Erik Abbott as the congresswoman in “#WTF Happened? On the Phenomenon of Trump”
Photo: Duncan Roberts
theatre review - Trump explained
Directed by Christine Probst, Erik Abbott excels in a myriad of roles in an original production by Actors Rep at the TNL this week.
A play entitled "#WTF Happened? On the Phenomenon of Trump" in which one actor plays six different advocates of the 45th president of the United States could easily slip into scything satire. That the show eschews picking off easy targets at will is credit to its creator and performer, Erik Abott, and its director, Christine Probst.
The play opens with a projection montage of Trump supporters, many wearing the iconic “Make America Great Again” baseball cap that Abbott dons for several of the characters he portrays on stage. The auditorium is awash with an unashamedly patriotic country song, which unfortunately cannot fail to bring to mind the wonderful “Freedom isn’t Free” anthem from Team America. But when Erik Abbott shuffles on stage as a salt-of-the-earth, humble and honest coal miner the audience is taken aback. Here is a gentle and well-mannered man who genuinely believes Donald Trump will save the coal industry, that he may again find work picking out black rock from a hole 10 hours a day, seven days a week. A man who wants nothing more than to provide for his family, but who also has dreams for his children. As he leaves the stage, the audience has nothing but sympathy for the coal miner and we understand immediately that this play, a series of perfectly balanced vignettes, is not meant to reinforce our preconceived stereotypes of Trump’s supporters (although in some cases this is unavoidable), but to make us pause and reflect on how he came to win last year’s election.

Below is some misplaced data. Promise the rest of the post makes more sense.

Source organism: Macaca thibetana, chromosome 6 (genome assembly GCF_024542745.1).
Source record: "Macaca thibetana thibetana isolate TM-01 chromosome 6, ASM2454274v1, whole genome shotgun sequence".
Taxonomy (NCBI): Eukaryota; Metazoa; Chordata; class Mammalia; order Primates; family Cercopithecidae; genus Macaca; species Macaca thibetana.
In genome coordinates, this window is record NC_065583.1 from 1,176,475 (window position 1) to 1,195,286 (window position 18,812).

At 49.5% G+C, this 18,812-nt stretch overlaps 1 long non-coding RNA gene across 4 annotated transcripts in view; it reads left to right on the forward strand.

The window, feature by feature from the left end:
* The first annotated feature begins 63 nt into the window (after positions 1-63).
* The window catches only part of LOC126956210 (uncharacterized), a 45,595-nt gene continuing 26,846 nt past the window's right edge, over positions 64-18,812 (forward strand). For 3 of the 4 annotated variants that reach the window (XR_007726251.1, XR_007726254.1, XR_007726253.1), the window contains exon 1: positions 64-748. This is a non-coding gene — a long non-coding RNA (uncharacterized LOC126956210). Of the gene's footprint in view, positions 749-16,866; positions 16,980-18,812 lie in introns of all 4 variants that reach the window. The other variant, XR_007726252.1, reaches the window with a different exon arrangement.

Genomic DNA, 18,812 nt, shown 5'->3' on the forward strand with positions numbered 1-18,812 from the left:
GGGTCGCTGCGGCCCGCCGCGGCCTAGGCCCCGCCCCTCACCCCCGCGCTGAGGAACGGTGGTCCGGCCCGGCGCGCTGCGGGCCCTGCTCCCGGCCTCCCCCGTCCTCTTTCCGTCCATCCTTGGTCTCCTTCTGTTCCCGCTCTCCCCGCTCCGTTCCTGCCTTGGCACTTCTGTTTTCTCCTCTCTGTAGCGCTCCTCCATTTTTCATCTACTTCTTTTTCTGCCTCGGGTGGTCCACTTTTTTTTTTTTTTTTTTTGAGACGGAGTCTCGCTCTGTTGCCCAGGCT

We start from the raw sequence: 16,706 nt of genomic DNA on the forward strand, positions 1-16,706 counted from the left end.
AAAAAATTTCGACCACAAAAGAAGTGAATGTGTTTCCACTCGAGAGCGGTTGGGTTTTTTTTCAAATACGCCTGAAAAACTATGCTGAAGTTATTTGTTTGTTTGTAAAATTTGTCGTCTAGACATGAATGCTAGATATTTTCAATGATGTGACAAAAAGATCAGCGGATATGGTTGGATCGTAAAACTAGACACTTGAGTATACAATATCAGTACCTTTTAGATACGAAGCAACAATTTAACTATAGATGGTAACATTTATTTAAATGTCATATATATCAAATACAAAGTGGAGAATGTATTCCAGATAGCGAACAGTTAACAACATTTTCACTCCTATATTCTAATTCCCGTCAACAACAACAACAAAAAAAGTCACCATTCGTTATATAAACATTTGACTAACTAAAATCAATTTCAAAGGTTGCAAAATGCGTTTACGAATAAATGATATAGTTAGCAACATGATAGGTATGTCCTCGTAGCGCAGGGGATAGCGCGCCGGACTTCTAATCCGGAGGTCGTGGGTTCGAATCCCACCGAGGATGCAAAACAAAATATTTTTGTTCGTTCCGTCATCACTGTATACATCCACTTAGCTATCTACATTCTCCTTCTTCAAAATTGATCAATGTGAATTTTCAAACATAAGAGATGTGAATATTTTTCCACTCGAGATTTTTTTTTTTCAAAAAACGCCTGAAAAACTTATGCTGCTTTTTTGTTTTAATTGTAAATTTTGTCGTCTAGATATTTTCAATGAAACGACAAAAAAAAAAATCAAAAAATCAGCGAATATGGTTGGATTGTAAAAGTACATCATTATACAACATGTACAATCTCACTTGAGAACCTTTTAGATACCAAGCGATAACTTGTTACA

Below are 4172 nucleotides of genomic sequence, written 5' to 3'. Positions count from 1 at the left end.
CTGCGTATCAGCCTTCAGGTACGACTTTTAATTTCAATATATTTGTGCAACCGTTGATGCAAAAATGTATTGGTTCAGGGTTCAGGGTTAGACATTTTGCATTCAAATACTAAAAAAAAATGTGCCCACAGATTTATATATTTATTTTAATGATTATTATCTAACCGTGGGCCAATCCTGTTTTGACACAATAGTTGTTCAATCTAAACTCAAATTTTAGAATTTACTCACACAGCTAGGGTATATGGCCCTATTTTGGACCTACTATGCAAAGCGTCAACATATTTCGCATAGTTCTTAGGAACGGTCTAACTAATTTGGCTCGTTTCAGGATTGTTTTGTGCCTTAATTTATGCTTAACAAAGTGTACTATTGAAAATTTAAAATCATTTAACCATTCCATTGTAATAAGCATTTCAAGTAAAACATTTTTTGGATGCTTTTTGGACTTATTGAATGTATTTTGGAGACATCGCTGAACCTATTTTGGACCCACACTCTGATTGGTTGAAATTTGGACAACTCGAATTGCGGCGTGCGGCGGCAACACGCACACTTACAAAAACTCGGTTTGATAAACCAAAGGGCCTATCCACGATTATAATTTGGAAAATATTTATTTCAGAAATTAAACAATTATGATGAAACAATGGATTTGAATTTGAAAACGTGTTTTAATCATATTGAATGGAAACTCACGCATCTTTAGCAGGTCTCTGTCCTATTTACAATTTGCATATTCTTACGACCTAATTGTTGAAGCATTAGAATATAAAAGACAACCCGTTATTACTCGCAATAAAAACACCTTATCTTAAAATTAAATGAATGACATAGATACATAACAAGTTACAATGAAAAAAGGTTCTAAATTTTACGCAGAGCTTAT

Abbott returns transformed by a simple tucking of the hair under the cap and a toothy smile into a smug and excitable business owner who loves Trump’s tax policy and delivers platitudes about getting America back to work again, making the country prosperous, alleviating the poor’s reliance on welfare. “The business of America is business,” he exclaims in a most Trumpian manner.
Successive characters address first the audience and then the president directly, and none is more forthright than the elderly congresswoman, the sort of fragile but formidable WASP from the softer side of the Republican party who believes in the great institutions of democracy, and who says she will only stand with Trump if he stands for all Americans. She elicits some laughs with her references to Richard Nixon and the voting age of 21, but her plea to Trump to be a president “for today” is heart wrenching. More comedy, but of the fearful kind, is guaranteed when Abbott dons the baseball cap backwards to play “the guy down the street”. In contrast to the congresswoman with her walking stick, the guy down the street is all pent up energy and brash swagger. He insists he is not a racist or bigot but then spews forth the sort of language, defending it as “common sense”, that even the most forgiving opponent of political correctness could not let slide. It is the sheer physicality of Abbott’s performance, his ability to make each character authentic without slipping into caricature, that makes the play a success.
Up next is a born again Christian who acknowledges that Trump has no exactly behaved as a Christian should--citing specifically his boastful pride and his giving in to the “temptation of Twitter”--but who believes that God is somehow using the president for his purpose. The play climaxes with a manic and highly strung conspiracy theorist--constantly checking the furniture on stage for bugs--who believes revolution is nigh and that the choice people have is between truth and destruction. He even quotes, inadvertently one would assume, Malcolm X by saying that the world order must be dismantled “by any means necessary.” It provides an explosive climax to the play and a stark contrast to the modest coal miner at the beginning. The audience leaves breathless and with new perspectives on the Trump phenomenon, and having been highly entertained.